Sunday, September 27, 2009

Bread on the Pyre

Sometimes you have to sacrifice for a friend.  Back one summer, now almost lost in the mists of time, I loaned my favorite Bread album to a friend.  She took it and wore a visible trench in the vinyl by playing one song over and over for days on end.  It’s what she needed to save herself from despair.

        For both the sake of her dignity and the survival of our forty-year friendship, we’ll leave real names out of this–let’s call her Sue.

       Sue had been dumped.  There’s no kinder way to say it.  She’d been unceremoniously, unfeelingly, inexplicably dumped. And it didn’t matter one iota that everyone except her could clearly see the guy was all wrong for her.  She was bereft and the only thing that brought her solace was listening to “Baby, I’m a Want You” nonstop–every... waking... hour.

       I’m not embarrassed to say I was rather fond of that album.  I’m a kind of big-tenter when it comes to rock, I like a little bit of everything, and people who set themselves up as arbiters of what’s cool and what’s lame get on my last nerve. So yeah, I admit it, I listened to Bread and I liked them.

Gates had the kind of voice I’m drawn to, slightly vulnerable, a little nasal. He didn’t try too hard and he had the courtesy to look slightly chagrined when he sang the lyrics–”Baby, I’m-a want you?  Baby I’m-a need you?”  Seriously?  But they made it work somehow. Bread turned out some infinitely listenable soft rock and I appreciated them for their contribution. Course, by the time Sue had been at it for the first full day I thought I’d go mad from hearing that song.

 I can never hear it again or hold the album in my hand without remembering Sue’s heartbreak. Much as I love my records, I didn’t mind offering up that album on the pyre of her pain if it helped at all.  And I think it did.

Sue?  She got over it eventually and went on to a wonderful life with an amazing guy. But Bread will always be part of the soundtrack of her life–and mine.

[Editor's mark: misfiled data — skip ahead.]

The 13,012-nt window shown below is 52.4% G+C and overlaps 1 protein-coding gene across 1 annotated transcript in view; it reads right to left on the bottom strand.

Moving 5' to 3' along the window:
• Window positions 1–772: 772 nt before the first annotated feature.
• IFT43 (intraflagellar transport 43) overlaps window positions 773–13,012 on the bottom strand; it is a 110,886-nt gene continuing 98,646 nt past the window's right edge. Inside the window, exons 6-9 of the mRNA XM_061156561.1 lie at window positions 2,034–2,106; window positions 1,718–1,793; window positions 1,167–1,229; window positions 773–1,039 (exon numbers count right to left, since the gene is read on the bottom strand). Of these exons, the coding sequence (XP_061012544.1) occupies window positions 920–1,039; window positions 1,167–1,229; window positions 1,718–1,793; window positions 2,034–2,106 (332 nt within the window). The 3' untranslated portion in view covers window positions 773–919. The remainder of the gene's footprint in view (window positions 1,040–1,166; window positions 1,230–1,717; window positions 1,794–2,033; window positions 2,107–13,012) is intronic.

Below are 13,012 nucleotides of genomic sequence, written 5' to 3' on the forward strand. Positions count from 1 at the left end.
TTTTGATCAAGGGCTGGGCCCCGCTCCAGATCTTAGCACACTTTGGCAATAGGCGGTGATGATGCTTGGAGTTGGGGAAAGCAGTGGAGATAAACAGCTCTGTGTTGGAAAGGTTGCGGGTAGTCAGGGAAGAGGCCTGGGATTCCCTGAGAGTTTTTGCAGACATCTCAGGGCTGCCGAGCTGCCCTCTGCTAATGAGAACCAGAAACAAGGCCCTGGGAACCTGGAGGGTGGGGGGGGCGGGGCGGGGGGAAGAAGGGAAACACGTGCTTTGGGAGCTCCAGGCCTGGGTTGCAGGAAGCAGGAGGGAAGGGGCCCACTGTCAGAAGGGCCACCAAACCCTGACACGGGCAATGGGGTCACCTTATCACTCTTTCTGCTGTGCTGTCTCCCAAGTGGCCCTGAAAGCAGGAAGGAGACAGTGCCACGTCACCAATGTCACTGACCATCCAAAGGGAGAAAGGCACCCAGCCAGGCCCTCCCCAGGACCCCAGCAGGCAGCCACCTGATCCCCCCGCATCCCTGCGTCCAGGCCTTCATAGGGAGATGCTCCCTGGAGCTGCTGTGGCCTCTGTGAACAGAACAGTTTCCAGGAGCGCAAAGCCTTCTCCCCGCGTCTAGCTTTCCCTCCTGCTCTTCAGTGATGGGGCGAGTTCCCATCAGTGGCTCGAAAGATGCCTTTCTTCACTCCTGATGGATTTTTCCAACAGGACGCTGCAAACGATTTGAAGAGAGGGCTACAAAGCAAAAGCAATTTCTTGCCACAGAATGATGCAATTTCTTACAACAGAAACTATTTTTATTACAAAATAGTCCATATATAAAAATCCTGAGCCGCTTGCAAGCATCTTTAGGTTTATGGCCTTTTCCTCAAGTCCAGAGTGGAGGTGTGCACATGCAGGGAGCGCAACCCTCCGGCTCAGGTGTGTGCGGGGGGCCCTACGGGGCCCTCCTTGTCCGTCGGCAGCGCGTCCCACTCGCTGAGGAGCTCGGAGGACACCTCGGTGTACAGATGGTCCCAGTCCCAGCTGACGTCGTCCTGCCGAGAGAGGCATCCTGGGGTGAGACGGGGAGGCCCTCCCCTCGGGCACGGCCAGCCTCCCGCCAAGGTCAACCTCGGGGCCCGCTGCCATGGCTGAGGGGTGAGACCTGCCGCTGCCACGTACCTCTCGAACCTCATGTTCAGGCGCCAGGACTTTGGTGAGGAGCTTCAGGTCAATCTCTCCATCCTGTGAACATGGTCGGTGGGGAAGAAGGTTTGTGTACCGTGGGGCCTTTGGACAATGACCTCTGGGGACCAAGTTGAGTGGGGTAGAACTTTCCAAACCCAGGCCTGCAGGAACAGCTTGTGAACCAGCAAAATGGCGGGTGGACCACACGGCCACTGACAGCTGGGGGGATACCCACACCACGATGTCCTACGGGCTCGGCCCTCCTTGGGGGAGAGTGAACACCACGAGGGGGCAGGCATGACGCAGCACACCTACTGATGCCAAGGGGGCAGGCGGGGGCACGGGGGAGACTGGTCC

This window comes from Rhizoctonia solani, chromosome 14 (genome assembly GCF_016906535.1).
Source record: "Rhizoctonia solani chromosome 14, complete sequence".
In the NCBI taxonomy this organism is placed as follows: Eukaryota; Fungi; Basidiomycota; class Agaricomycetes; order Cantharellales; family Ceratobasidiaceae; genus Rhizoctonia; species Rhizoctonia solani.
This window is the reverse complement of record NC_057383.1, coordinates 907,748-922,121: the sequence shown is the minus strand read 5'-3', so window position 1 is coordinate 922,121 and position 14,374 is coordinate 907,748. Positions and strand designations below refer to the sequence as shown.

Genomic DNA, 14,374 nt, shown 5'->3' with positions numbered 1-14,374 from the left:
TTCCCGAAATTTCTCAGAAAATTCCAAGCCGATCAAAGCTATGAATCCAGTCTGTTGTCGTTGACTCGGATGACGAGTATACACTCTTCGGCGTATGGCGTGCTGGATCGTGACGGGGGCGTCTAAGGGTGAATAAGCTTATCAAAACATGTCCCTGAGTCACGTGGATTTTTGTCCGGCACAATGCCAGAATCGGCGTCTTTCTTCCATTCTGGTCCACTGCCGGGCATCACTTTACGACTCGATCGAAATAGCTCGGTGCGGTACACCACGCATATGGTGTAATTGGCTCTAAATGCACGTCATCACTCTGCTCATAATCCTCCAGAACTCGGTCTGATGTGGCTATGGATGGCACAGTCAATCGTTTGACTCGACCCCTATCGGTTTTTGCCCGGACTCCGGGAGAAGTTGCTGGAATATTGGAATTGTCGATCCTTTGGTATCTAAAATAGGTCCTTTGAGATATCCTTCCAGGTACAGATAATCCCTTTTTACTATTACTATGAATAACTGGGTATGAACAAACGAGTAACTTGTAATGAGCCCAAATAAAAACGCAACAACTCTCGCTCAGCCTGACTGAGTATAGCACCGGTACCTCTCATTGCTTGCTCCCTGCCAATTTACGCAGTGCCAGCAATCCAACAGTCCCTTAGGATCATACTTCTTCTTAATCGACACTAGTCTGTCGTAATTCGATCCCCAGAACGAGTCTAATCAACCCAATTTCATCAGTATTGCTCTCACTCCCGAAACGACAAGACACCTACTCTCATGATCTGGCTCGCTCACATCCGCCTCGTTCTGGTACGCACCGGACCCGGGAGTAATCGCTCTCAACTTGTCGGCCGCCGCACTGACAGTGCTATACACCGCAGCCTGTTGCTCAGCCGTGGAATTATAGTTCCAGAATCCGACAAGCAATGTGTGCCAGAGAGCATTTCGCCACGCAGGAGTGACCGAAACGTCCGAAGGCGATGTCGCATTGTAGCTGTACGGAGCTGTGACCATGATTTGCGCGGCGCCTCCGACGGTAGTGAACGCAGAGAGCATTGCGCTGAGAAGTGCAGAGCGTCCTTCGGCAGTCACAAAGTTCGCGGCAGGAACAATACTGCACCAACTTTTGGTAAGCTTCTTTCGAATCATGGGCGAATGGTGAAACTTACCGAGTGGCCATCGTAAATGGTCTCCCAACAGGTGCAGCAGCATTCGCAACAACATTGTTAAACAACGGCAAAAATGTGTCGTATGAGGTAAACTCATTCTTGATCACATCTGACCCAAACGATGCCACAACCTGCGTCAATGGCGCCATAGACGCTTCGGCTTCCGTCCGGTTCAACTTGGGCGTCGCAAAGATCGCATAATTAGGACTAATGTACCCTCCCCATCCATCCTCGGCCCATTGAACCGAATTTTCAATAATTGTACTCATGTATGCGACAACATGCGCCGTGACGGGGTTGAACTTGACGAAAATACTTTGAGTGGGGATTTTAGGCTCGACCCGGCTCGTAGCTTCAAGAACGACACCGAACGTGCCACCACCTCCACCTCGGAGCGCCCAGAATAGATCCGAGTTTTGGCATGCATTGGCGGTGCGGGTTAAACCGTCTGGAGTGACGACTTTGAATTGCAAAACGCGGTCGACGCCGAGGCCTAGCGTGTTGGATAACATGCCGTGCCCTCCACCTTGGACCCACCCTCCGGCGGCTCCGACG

How about you?  Do you have a heartbreak song?  Did one of your friends have an experience like this?  Is there a song you find heartbreakingly sad?



  1. I find it so amazing that Vera Lynn is at the top of the charts in England. Does that indicate we may have a revival of love songs with lyrics that can be understood on first hearing? I grew up listening to my mother's old 78s from WWII and I loved "We'll Meet Again" even though I didn't fully comprehend why it was so poignant.

  2. I have a poignant memory of Bread, too! As a sophomore in college I adored a young man who had a girlfriend back home, but he was taken with me, too. He gave me a Bread album, and I remember the refrain of one of the songs he sang along with constantly, "if you can't be with the one you love, honey, love the one you're with." Fortunately I realized this wasn't enough for me, and I ended it. Thank goodness!

  3. In junior high I had a crush on my best friend's twin brother. I got myself invited to spend the night every week--just so he could see me first thing in the morning when I was all cute. Our song--in my sick little junior high fantasy was an instrumental called "Blue, blue, my love is my world, blue is my world, now I'm without you."

  4. I remember listening to Rachmaninov piano concertos and just weeping for the sheer beauty of them. It's a different kind of heartbreak...they just grab at deeper emotions inside of me. ~Andrew

  5. Ah, I couldn't have been much older than my son is now--6--when I played "The Lion Sleeps Tonight" over and over again on my little record player in my bedroom. I was so proud of that thing; it came in a plastic case with a handle and played both 45s and--what were the larger albums? 78s?? That's my earliest memory of vinyl:)

  6. I've always been a sucker for sad songs. Does anyone remember 'Patches'? "Paaaat-CHEZ, oh what can I do?? I swear I'll always love you!" Now that I think about it, I guess that was one of those suicide songs.

  7. There was a Landslide cover by the Smashing Pumpkins that I would always listen to when I needed a good cry as a teenager. At that point in time, I really lacked the amount of living it requires to get at heart of what the song was about. But on an emotional level I think understood. I could tell that the song was about a feeling that would be both good and sad and that the understanding would come only with time and experience.

  8. All the sad vinyl songs that have most affected me were the old ballads, particularly those Joan Baez included on her first two albums-- probably the first l.p. albums I actually owned. Those included "Dona, Dona," "Down by the banks of the O-hi-o" and other old folk songs, for example. Later John Prine's "Old Folks," a weepy piece also covered by Joanie, my hero in the old days, was another sad song I loved, as was Prine's song about Mr. Peabody's Coal Train hauling away his lonesome old West Kentucky town on the banks of the Green River. I wore grooves in all those albums, and they are still on my shelves in their battered covers, worthless to anyone but me.